Soft-switching techniques for pulse-width-modulated converters
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The concept of soft-switching pulse-width-modulated (PWM) technique was proposed aimed at combining the advantages of both the conventional PWM technique and the resonant technique. This work presents four new families of soft-switching PWM converters: the zero-voltage-switched (ZVS) PWM converters, the zero-current-switched (ZCS) PWM converters, the zerovoltage- transition (ZVT) PWM converters, and the zero-current-transition (ZCT) PWM converters. The family of ZVS- and ZCS-PWM converters are developed to improve the performance of the ZVS and ZCS quasi-resonant converters, respectively. The principles of operations of these two families of converters are presented, and the merits and limitations are assessed. A number of experimental converters are breadboarded to verify the theoretical analysis. Both the ZVT-PWM and ZCT-PWM techniques use the concept of shunt resonant network to achieve soft-switching. In this way, the new converters achieve soft-switching without increasing the voltage and current stresses of the power switches and diodes. By using the boost topology as an example, a complete dc analysis of the ZVT-PWM and ZCT-PWM converters is presented, and the dc Voltage-conversion ratio characteristics are derived. Design trade-offs are examined, and design procedures are established. The theoretical analysis and novel features of the proposed converters are verified on a number of breadboarded converters. Finally, the typical small-signal characteristics of the ZVT -PWM converters are analyzed and verified experimentally by using the boost converter as an example.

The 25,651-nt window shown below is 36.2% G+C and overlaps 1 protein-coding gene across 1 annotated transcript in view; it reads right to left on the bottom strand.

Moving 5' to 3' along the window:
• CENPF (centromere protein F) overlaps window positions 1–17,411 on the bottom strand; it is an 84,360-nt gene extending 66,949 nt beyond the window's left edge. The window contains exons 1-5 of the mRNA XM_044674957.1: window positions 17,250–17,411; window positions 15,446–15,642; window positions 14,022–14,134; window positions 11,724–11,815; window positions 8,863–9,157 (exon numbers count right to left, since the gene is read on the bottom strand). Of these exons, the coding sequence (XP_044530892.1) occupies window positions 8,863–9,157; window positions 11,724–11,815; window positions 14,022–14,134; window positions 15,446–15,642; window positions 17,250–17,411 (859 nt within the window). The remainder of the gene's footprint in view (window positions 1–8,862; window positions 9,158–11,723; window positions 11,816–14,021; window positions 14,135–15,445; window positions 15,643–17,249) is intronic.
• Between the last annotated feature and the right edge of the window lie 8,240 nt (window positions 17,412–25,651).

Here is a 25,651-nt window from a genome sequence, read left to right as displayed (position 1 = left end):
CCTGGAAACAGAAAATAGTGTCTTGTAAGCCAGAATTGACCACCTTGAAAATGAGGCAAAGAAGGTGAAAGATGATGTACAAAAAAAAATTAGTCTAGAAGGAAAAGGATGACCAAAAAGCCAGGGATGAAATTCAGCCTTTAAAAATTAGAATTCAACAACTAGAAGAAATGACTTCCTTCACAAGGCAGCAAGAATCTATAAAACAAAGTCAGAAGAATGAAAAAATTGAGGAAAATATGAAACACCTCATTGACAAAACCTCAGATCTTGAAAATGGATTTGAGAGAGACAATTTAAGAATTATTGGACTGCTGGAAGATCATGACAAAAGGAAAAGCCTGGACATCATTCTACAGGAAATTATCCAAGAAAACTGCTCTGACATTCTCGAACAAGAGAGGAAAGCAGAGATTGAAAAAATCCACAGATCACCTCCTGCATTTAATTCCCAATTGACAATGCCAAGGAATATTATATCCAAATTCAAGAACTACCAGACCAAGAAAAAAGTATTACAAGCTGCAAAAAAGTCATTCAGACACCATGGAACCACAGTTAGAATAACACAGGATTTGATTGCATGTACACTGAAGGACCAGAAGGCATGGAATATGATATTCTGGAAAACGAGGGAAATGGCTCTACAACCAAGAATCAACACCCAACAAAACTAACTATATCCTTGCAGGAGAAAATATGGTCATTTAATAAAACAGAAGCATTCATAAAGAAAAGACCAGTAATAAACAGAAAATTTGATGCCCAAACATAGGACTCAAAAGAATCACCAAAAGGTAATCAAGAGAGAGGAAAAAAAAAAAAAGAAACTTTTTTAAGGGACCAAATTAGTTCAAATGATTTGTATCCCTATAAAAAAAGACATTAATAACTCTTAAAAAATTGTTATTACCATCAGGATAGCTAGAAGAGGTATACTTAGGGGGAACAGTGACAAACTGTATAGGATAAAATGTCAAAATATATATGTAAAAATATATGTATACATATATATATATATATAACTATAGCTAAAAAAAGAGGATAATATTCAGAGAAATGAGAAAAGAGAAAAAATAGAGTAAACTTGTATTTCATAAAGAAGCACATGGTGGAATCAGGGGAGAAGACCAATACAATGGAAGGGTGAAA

- Doctoral Dissertations